Pictured: Air pollution attributable mortality per 100,000 population from <10 (light) to >200 (dark) per year.

The importance of the global stocktake of climate action

Hermwill et al. (2023) argue in this Nature Climate Change comment that enhancing the alignment of climate initiatives with sustainable development objectives can augment the scope and implementation of forthcoming nationally determined contributions, thereby helping in facilitating achieving the Sustainable Development Goals.
Pictured: The ambition cycle of the Paris Agreement.

Insights from the COP28

Max Nutz, a recent University of Vienna graduate in Physics- now working at Geosphere Austria - had the chance to attend the first week of COP28 in Dubai as an observer. We were able to sit down with him after his return to give us his unique insights of the conference.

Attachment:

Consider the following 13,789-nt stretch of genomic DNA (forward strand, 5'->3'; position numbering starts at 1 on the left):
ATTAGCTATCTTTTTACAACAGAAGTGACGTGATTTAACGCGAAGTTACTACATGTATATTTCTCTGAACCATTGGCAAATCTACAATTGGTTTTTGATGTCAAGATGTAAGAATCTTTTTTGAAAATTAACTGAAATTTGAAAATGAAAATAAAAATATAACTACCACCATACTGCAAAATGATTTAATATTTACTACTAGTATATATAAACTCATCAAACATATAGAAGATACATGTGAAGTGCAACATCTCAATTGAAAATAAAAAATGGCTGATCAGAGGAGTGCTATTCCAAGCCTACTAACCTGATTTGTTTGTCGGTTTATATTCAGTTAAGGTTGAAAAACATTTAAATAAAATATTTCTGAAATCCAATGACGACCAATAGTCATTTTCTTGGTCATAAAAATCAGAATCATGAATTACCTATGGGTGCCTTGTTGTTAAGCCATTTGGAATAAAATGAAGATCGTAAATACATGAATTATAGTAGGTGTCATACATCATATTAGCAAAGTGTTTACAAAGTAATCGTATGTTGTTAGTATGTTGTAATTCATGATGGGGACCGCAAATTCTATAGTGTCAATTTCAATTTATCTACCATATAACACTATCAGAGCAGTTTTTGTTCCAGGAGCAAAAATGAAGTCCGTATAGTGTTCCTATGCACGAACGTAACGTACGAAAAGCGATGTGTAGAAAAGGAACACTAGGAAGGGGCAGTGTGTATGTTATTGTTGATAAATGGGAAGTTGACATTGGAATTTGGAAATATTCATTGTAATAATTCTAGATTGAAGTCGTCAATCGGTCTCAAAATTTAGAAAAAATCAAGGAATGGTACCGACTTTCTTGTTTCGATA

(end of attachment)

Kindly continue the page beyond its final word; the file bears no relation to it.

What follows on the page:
After winning a participation badge via the CCCA he attended  week one of COP28. Max described his experience as overall very positive. In his words, beyond the focus on political discussions  COP covers a wide spectrum of themes and events for different expert groups, thereby acting like a Bazaar. However, one of the surprising things that Max observed was that despite being in the same space, different groups and actors were assigned to different events and sites, making interaction across fields almost impossible. For instance, interest groups were often in different rooms for discussions and thus political negotiations excluded many of the other voices. As a result, there seems to be very little direct scientific input into the negotiation process during the two weeks of the conference. From his perspective as an informed observer, who only had access to some negotiation events, it was difficult to follow and comprehend the process that led to specific outcomes.